Judge Declares Mistrial in Walter Scott Police Shooting Case

Dec 05, 2016

A judge declared a mistrial Monday in the murder case of Michael Slager, the South Carolina officer who killed Walter Scott, an unarmed black man who was shot in the back multiple times following a routine traffic stop. The 2015 incident, caught on video and widely viewed around the country, focused the nation's attention on police treatment of African-Americans and reignited protests of law enforcement following a series of black men killed by officers.

The jury, composed of 11 white jurors and one black juror, was unable to come to an unanimous decision. On Monday, the judge read a note indicating that a majority of jurors were still undecided. That was in contrast to a note from one jury member on Friday saying, "I cannot in good conscience consider a guilty verdict."

The trial stemmed from a deadly confrontation on April 4, 2015, when Slager, a North Charleston, S.C., police officer, stopped Scott for a broken taillight. Scott ran from Slager, who shot at Scott eight times as he tried to flee. The incident itself may have gone overlooked if not for video captured by Feidin Santana, an eyewitness who recorded Slager firing at Scott. Slager was later fired from the North Charleston Police Department.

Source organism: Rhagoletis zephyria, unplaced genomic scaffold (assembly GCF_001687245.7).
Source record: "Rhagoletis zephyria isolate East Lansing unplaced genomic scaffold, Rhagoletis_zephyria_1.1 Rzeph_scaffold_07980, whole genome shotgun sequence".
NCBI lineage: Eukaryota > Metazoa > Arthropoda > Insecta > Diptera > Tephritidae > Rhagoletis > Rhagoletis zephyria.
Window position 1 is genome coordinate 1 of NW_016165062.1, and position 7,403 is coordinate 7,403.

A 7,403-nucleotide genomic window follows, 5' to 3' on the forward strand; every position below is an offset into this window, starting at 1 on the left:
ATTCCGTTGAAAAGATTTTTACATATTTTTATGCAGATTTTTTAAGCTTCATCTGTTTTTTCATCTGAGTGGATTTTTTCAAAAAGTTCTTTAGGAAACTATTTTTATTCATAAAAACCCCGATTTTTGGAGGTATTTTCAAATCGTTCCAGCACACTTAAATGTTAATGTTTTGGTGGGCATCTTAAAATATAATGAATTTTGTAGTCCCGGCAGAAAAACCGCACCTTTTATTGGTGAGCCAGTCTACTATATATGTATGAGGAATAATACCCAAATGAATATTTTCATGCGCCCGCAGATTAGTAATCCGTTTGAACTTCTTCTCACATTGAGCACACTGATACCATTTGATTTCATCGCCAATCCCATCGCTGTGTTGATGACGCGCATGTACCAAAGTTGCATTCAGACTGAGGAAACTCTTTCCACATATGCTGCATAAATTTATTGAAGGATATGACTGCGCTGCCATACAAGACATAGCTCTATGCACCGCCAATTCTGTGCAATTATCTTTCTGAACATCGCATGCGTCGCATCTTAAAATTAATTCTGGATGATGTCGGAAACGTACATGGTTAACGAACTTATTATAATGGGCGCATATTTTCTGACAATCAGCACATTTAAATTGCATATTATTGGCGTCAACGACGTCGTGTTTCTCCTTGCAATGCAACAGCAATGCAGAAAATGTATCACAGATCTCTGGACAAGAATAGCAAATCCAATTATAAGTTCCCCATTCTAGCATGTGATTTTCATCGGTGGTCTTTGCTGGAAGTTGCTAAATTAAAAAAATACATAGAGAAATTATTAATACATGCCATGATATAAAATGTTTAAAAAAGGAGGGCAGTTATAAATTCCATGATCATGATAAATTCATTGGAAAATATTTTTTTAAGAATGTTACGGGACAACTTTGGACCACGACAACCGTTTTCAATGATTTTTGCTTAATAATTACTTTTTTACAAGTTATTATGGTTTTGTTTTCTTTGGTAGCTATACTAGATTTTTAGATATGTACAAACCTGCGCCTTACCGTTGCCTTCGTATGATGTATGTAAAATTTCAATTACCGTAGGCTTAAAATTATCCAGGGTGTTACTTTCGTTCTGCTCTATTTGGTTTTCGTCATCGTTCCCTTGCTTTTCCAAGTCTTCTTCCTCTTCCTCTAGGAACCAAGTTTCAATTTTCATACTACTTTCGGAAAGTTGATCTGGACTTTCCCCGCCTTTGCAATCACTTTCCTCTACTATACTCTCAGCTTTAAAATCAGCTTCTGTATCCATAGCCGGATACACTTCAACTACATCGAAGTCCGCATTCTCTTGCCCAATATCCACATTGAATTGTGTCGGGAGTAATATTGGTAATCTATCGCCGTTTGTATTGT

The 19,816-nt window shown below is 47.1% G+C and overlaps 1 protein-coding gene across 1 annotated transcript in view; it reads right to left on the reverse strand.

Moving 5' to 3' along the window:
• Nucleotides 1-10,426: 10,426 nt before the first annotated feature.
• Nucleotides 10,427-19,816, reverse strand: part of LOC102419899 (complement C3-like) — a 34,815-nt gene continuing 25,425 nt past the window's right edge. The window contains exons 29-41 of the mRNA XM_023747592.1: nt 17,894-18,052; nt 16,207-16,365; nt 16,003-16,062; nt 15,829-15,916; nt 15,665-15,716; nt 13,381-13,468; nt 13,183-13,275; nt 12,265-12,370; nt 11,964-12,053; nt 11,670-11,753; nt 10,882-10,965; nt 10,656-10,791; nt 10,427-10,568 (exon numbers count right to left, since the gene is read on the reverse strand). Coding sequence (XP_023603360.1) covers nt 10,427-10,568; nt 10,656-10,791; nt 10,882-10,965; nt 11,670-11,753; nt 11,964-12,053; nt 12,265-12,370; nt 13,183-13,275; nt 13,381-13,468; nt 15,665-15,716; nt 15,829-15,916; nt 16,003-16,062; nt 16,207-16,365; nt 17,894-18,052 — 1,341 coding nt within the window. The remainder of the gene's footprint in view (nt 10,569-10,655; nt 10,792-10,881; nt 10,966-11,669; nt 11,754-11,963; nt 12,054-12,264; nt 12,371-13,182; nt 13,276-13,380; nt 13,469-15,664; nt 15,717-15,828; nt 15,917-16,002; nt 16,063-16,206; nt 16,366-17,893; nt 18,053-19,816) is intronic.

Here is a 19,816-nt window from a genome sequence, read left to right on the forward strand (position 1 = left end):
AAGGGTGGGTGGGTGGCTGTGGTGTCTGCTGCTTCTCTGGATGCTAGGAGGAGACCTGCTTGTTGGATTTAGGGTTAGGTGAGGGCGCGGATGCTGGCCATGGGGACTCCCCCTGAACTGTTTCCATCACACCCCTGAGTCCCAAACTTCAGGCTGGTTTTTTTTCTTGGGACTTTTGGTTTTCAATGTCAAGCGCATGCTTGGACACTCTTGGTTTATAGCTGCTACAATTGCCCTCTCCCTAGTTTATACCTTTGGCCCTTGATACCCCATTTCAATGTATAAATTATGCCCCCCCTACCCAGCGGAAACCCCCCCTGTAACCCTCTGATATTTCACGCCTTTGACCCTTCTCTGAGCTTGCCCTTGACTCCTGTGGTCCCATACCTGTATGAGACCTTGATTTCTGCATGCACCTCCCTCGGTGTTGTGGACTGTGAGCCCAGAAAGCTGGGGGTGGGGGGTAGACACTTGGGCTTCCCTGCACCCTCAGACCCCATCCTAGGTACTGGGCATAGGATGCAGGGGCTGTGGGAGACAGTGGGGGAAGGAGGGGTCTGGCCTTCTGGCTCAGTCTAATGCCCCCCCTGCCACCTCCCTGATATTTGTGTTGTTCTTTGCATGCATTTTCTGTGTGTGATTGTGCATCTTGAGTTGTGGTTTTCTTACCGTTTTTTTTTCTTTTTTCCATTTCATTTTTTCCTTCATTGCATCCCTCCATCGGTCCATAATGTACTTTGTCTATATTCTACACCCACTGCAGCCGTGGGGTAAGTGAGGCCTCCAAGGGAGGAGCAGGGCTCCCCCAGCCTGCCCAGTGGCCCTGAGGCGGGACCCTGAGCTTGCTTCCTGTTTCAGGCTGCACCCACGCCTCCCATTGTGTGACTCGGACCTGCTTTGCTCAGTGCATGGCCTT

Read more: Man Who Filmed South Carolina Police Shooting Speaks Out

At trial, Slager’s defense attorneys argued that an earlier confrontation not caught on video justified the officer's use of deadly force. On Tuesday, Slager testified in his own defense, describing feeling "total fear" as he tried to apprehend Scott and saying Scott stole his Taser and tried to shoot him with it.

The video does not show a physical confrontation between the two men but captures Slager picking up the Taser after the shooting and placing it on the ground next to Scott’s body, which prosecutors said showed that Slager was attempting to plant evidence.

Read more: Celebrities Speak Out After Walter Scott Shooting

Few officers go to trial for on-duty shooting deaths, and even fewer are convicted. From 2005 and to 2014, 69 officers have been charged for on-duty shootings while only 26 were found guilty, according to numbers compiled by the The Wall Street Journal. In April, an Oklahoma volunteer sheriff’s deputy was convicted of second-degree manslaughter in the shooting death of 44-year-old Eric Harris. But in other high-profile deaths of black men at the hands of police, including Michael Brown in Ferguson, Mo., and Freddie Gray in Baltimore, juries have not handed down convictions.

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